Is my Pacemaker Lying?

I was diagnosed with A-fib in 2004 and have an episode about every 1-2 months. My heart converts back to normal sinus rythm in about 12 hours. I am, and have always been, aware when an episode begins and when it ends.

My last two PM checks I was told that my A-fib is less than 2 percent. I mentioned that I had two episodes since my last check and was told that I hadn't had any. When I gave the dates of the episodes, the technician said "no" there was no A-fib activity.

I am now concerned that my PM isn't functioning properly since my A-fib episodes didn't show up on the PM reading.

Anyone had any similar experience?




by marylandpm - 2019-10-24 10:05:44

 My Pacemaker wasn’t showing me going into Afib but when  I was in the hospital with a EKG monitor the monitor showed me going into Afib when I got up to go to the bathroom. The Pacemaker didn’t register the  Afib. The doctor said the theashold was set to low on the Pacemaker. 

Pacemaker High Rate Threshold

by KonaLawrence - 2019-10-25 03:31:45

I have occassional Afib, but my pacemaker usually doesn't record it.  That's because the "Atrial High Rate Episode Dection Rate = 180". 

Since my Afib events are usually 120-150, the pacemaker doesn't record it.  I've asked about it and they say below 180 is not significant!  I think next time I go in for an interrogation I'll ask them to lower the "Dection Rate".


by Gemita - 2019-10-25 13:01:17

Hello Normalou,

Yes, I have had a similar experience in that if an arrhythmia like AF is not of a certain duration or speed, the pacemaker may be set up to ignore it.  This I believe gives a false picture of the true total burden of an arrhythmia.  I feel too my doctors are only interested in significant arrhythmia episodes.  

When I first started out, like many patients perhaps, my AF and other arrhythmias were closely monitored - from minor to major episodes.  Then when my doctors understood the extent of my problem, only significant episodes were recorded and reported on to my Electrophysiologist.  When I hit well over 200 + bpm, this triggered an immediate response for example.  But at 170 bpm there was less concern.  So you are right, you will be aware of many more episodes of AF than may be automatically recorded by your pacemaker.  A pacemaker can only do what it has been set up to do and our doctors will only want significant data retained.  Because of the unpredictable nature of AF, I do though wonder how an earth they can say with any accuracy what the "% time we are in AF is" if they are rejecting so many frequent short episodes and only basing their "% time in AF" on episodes say over a certain duration, or speed ??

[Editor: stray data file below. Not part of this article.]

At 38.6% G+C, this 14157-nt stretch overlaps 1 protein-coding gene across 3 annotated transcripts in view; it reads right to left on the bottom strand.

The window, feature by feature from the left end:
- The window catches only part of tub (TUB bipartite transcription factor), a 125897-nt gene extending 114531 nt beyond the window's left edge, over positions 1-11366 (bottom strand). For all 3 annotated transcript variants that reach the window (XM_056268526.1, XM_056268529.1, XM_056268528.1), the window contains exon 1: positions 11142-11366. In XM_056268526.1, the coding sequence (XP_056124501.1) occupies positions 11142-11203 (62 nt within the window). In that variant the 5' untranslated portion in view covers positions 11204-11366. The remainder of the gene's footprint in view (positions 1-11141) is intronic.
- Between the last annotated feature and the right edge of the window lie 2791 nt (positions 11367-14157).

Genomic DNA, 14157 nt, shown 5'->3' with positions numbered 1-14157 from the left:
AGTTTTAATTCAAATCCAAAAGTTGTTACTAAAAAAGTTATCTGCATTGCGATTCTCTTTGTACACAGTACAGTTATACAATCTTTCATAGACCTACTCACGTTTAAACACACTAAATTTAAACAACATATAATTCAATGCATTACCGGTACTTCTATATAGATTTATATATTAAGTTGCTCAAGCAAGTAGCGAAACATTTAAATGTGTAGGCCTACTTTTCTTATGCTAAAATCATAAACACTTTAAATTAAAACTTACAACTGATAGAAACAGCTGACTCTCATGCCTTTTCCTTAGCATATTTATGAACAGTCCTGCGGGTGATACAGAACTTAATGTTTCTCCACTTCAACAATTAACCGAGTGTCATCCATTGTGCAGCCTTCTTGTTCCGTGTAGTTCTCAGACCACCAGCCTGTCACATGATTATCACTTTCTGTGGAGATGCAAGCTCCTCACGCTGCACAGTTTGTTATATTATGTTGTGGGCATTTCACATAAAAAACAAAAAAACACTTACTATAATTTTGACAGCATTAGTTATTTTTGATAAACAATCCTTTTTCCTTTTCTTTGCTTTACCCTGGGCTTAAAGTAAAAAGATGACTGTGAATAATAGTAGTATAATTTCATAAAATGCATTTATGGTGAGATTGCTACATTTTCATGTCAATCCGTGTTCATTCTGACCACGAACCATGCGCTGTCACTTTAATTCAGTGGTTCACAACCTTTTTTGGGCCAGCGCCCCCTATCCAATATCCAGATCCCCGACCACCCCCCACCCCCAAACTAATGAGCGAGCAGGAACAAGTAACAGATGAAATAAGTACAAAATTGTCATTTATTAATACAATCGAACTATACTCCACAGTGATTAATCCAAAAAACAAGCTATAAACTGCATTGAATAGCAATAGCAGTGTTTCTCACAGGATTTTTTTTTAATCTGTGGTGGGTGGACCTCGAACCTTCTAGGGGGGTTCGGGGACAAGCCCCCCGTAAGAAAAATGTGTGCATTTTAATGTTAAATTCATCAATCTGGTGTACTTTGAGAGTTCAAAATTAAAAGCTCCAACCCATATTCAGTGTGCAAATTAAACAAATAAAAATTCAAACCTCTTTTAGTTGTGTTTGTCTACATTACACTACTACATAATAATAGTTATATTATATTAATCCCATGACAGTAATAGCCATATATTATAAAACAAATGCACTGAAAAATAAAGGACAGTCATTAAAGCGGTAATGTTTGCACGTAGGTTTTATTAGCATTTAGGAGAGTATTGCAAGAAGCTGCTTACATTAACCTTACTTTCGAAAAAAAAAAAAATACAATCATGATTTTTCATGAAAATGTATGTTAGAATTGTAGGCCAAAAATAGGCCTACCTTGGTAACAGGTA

you can't handle the truth

by ROBO Pop - 2019-10-25 18:17:59

Your pacemaker only answers questions it's won't lie

My device won't report any tachycardia or even fibrillation...because those functions are shut off. Doesn't mean they aren't happening just we chose not to monitor them.


by NormaLou - 2019-10-28 01:46:39

Thank you all for your feedback.

I had never given a thought that it could be my PM settings. The first two years after I had the PM it recorded all my A-fib episodes. Somewhere along the way the setting may have been changed. 

I will definitely ask about this at my next visit to my electrophysicolgist. 

Thank you again, I appreciate the information.

AFib %

by MrTech - 2019-12-01 11:25:26

Atrial fibrillation rate can be very irregular and fast up to about 350pm. The ventricular response (your Heart rate/pulse rate )will be considerably lower as your AV node (junction box between atrium and ventrical) won’t allow it. 

An atrial rate of 120bpm to 150bm is almost certainly not AF. The ventricular response to AF can easily reach 120-150bpm. 

Anyway, assuming one has an atrial and ventricular lead,  pacemakers normally have a default monitor of around >170bpm for AF/atrial tachycardias . As prev said, AF will be much quick than this. One shouldn’t have to lower this detection level to detect AF. 

If someone were having lots of symptomatic small (3-4 beats) runs of atrial ectopics, or an atrial ectopic every other beat for example, this would not be recorded and stored as it will not reach criteria as AF/atrial tachycardia. It would just be placed in the  ‘PAC volume’ stats where you can see how many ectopics you get. Depends on make and model of pacemaker. 

Its quite possible to see a 2% AF burden with 500k atrial ectopics for example. 

Its possibly someone could be feeling ectopics but this isn’t stored as AF by the device. And neither would these ectopics necessarily be AF either.

As mentioned previously, if the atrial sensing is not sensitive enough (Rarely - usually detection is fine) it may not detect all the beats and could think these are lots of 2-4 beat runs of Atrial ectopics and not label this as AF.  All things being equal, if AF has been successfully recorded previously, then this is usually  unlikely. Undersensing can underestimate % of AF but unlikely not to detect it at all. 

Pacemakers don’t lie. They respond to how they are programmed. 




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